Sprint's Netgear LTE Gateway Is a Plan B to ISPs

 
 
By Michelle Maisto  |  Posted 2014-08-14 Print this article Print
 
 
 
 
 
 
 
Sprint Netgear LTE Gateway 6100D


The day I unpacked the Gateway and was setting up the paddles, my husband literally stopped short as he entered the room. "Can you not turn that on until I leave the house, please?" he asked.

His father is a space physicist who works with NASA, and he was raised with maybe overly generous concern about radiation. (From his father, I've learned that one of the dumbest things ordinary people do is stare into the microwave while their food cooks. If you do this, please stop.)

Certainly, Sprint has had the Gateway properly tested, and certainly, all the necessary official bodies have approved it and declared it safe. But as a person who takes seriously the very fine print that comes with smartphones, instructing people not to actually touch them to their heads, having those giant LTE-attracting paddles near to my desk gave me, to say the least, pause.

When I unpacked the Gateway, my first thought was that it looks very much like a first-version design—like that in two years' time it will be one-sixth the size. A later thought was that those antenna paddles, too, are likely to get reconsidered.

Paying for Data

The other major consideration regarding the Gateway is pricing.

The unit itself costs $199, or basically 24 payments of $8.34. (The 24th payment is a few cents less.)

Service plans for the router start at $14.99 a month for 100MB, with overage fees of $0.25 for each additional megabyte, and go up 12GB a month for $79.99. There are also 1GB ($19.99 a month), 3GB ($34.99) and 6GB ($49.99) plans.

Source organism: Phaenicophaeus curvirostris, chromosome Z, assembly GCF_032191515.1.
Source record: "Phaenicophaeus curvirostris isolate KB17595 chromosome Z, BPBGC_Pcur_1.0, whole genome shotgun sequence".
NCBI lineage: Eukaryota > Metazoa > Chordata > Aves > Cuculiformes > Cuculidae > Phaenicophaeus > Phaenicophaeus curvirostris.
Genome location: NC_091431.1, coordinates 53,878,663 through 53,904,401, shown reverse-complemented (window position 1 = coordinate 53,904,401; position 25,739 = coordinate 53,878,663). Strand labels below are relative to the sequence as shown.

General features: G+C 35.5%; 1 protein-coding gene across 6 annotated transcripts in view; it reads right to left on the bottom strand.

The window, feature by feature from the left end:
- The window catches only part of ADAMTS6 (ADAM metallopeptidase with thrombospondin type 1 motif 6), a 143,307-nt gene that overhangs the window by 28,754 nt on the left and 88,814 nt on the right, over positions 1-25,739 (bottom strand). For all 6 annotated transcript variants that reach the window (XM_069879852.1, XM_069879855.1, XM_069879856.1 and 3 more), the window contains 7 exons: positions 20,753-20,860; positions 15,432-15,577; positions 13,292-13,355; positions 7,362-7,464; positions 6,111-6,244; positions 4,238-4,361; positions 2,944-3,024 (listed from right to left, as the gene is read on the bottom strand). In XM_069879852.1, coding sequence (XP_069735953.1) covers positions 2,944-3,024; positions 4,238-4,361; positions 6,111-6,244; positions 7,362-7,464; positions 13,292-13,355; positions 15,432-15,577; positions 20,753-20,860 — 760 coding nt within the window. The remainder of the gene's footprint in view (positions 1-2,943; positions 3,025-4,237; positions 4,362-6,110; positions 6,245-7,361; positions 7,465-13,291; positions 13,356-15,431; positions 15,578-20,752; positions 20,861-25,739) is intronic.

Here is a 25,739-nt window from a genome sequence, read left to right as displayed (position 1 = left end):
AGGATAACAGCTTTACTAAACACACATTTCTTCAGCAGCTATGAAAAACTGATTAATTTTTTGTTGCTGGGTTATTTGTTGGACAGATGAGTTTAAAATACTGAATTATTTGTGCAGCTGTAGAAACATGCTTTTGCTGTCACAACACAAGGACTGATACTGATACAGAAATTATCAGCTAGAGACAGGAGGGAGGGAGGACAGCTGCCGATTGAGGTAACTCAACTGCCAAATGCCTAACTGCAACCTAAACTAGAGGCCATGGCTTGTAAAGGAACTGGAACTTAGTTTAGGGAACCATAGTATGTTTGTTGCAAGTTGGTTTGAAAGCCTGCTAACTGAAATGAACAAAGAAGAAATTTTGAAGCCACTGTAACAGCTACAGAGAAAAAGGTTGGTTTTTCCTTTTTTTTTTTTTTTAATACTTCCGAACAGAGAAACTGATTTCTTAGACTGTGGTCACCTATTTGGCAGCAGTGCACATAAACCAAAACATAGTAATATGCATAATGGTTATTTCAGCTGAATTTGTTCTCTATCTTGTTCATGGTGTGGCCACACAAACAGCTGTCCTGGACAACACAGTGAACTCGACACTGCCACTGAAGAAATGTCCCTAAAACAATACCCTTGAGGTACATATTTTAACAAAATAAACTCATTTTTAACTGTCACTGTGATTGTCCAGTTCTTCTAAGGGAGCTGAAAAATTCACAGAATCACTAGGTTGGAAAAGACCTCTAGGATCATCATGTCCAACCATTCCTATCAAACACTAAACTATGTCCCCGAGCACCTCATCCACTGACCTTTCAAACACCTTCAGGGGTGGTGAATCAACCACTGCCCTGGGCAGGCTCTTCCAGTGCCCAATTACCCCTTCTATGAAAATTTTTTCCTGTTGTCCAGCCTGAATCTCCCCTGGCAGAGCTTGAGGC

Checking Sprint's user portal right now, it says I used 120MB over the last 54 minutes. (I watched a few minutes of videos, sent emails, read some news and clicked through a slide show, but mostly I've been writing this.) Basically, using LTE data for workaday computing adds up, which is the main complaint of reviewers on the Sprint site.

One person, who says the Gateway was purchased to support a roving team of auditors, calls the service speed "fantastic and everything you would expect." While the Gateway can support up to 64 users, this person says 10 people are using it, for a total of about 30 devices. He writes, "We burned through the 45GB in less than 15 days."

Another person said he lives on a farm without access to DSL or cable Internet service, and after attaching an antenna on his roof for the Gateway, has a "great wireless signal throughout the house." But, he added, "We watched a single movie on Netflix, and it ate up 3G of the 6Gs of our monthly plan."

In Summary

The Netgear Gateway isn't a perfect first choice for solid workday use. But if you're low on options, it is certainly something to consider, along with a sufficient data plan.

Better, it's a great option to have as a backup, if your initial Internet service is spotty, or for infrequent use in a remote office.

I suspect Netgear and Sprint will continue to tweak the router, and the data pricing, and that all the wireless carriers will continue to edge in on the cable providers' turf. While the carriers like to talk about "simple choices," in the Internet service provider space, a person can feel grateful for any choice.

Follow Michelle Maisto on Twitter.   



 
 
 
 
 
 
 
 
 
 
 
 
 

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